Alexander Douglas-Douglas

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Alexander Douglas Douglas (1843–1914) was a naval officer, an explorer, a teamster and an Australian inspector of police.

In 1857, he joined the Royal Navy as a cadet serving in the Tientsin campaign and the Taiping rebellion. He left the navy in 1865 and migrated to Australia, initially working as a teamster and drover.

He joined the Queensland Native Police in 1872. His duties including blazing trails to the goldfields of Palmer River, Normanby and Hodgkinson, for which he gained a reputation as one of the most important explorers of northern Australia. In September 1876, whilst blazing a trail, which was given the name Douglas' Track, he named the Barron River after Thomas Henry Bowman Barron, Chief Clerk of Police in Brisbane.[1]

When in charge of Mourilyan police camp, he used S.S.Vigilant,[2] a small steamship, to patrol the coast. In 1885, during the 'Russian scare', because of his naval experience, he was appointed commander of HMS Otter,[3] a wooden paddle packet.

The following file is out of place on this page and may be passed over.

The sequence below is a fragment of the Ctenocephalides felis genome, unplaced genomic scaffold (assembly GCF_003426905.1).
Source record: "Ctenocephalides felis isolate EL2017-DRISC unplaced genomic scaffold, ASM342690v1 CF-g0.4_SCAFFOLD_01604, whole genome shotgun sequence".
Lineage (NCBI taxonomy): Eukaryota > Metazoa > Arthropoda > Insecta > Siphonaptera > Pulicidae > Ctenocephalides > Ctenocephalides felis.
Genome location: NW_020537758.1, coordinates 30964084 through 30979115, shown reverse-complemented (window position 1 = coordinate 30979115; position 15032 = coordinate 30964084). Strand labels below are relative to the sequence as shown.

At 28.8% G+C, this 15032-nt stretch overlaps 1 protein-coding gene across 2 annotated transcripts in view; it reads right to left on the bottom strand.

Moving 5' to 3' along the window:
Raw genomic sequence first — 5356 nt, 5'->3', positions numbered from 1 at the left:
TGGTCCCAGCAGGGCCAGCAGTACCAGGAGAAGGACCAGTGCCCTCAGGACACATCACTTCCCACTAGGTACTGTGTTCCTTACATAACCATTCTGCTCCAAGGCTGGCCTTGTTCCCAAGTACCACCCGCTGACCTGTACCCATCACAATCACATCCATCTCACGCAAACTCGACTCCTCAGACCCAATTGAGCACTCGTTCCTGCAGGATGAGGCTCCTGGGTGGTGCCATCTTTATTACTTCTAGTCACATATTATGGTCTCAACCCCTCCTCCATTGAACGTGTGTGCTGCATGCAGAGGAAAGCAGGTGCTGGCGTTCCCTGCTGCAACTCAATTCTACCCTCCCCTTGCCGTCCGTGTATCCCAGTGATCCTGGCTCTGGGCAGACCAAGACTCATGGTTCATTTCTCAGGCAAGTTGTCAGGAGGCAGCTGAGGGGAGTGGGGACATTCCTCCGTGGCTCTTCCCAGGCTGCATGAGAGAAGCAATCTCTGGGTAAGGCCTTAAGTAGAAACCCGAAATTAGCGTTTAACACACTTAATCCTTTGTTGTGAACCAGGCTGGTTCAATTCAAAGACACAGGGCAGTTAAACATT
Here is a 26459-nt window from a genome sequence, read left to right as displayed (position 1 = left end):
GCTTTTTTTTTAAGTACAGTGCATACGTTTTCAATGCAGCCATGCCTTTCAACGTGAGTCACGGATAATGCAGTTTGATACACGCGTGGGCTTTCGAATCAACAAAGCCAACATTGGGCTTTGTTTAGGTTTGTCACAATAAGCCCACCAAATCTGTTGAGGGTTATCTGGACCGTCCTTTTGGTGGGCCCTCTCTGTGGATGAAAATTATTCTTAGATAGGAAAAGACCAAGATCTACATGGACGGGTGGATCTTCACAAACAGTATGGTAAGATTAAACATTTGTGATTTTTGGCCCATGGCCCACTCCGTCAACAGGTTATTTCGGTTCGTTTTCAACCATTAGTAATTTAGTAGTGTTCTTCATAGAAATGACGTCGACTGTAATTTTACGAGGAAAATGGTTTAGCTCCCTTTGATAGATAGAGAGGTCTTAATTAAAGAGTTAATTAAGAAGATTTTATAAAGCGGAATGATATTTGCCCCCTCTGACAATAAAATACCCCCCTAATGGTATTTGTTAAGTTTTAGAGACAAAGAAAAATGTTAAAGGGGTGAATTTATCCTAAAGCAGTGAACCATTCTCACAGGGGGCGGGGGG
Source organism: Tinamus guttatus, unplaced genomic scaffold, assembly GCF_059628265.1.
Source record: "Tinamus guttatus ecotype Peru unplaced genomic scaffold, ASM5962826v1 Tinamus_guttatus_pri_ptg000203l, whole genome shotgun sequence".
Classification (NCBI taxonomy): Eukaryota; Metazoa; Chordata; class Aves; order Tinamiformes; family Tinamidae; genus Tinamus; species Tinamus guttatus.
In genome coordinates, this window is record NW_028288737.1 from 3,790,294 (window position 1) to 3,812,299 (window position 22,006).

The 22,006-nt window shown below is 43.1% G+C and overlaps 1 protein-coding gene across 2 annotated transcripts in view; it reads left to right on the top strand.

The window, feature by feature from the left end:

The following year, he was sent to Georgetown and placed in charge of the Gulf district, where he was responsible for the largest gold escort recorded in Queensland.

By 1890, he was chief inspector of the Queensland Police, acting as commissioner four times.[4]

Douglas retired from the Queensland Police in 1905, when he returned to England.

He died on 5 February 1914, near Portsmouth.

Family
Douglas was born at St Helier, Channel Islands, son of Alexander Douglas Douglas, formerly Mackenzie, an army officer, and his wife Ann, née Rouse. He was the grandson of Sir Kenneth Mackenzie, who was created a baronet 30 Sep 1831 and assumed by Royal Licence 31 Oct 1831 the name and arms of Douglas of Glenbervie.

He was a widower when, on 19 April 1884, he married Lucie Street. They had no children. She died on 13 May 1905.[5] The following year he married, as his third wife, Susan Williams.

References[edit]

  1. ^ "Stratford Heritage Trail". The Stratford and Freshwater Community Association (SAFCA). Retrieved 13 December 2012. 
  2. ^ Collinson, J.W. "Innisfail" (PDF). The University of Queensland's institutional digital repository. Retrieved 13 December 2012. 
  3. ^ Pixley, MBE, Comdr Norman S. "An outline of the history of the Queensland Police Force" (PDF). The University of Queensland's institutional digital repository. Retrieved 13 December 2012. 
  4. ^ "none". The Brisbane Courier, page 16. 20 July 1907. 
  5. ^ "none". The Queenslander, page 12. 20 May 1905. 
  • Australian Dictionary of Biography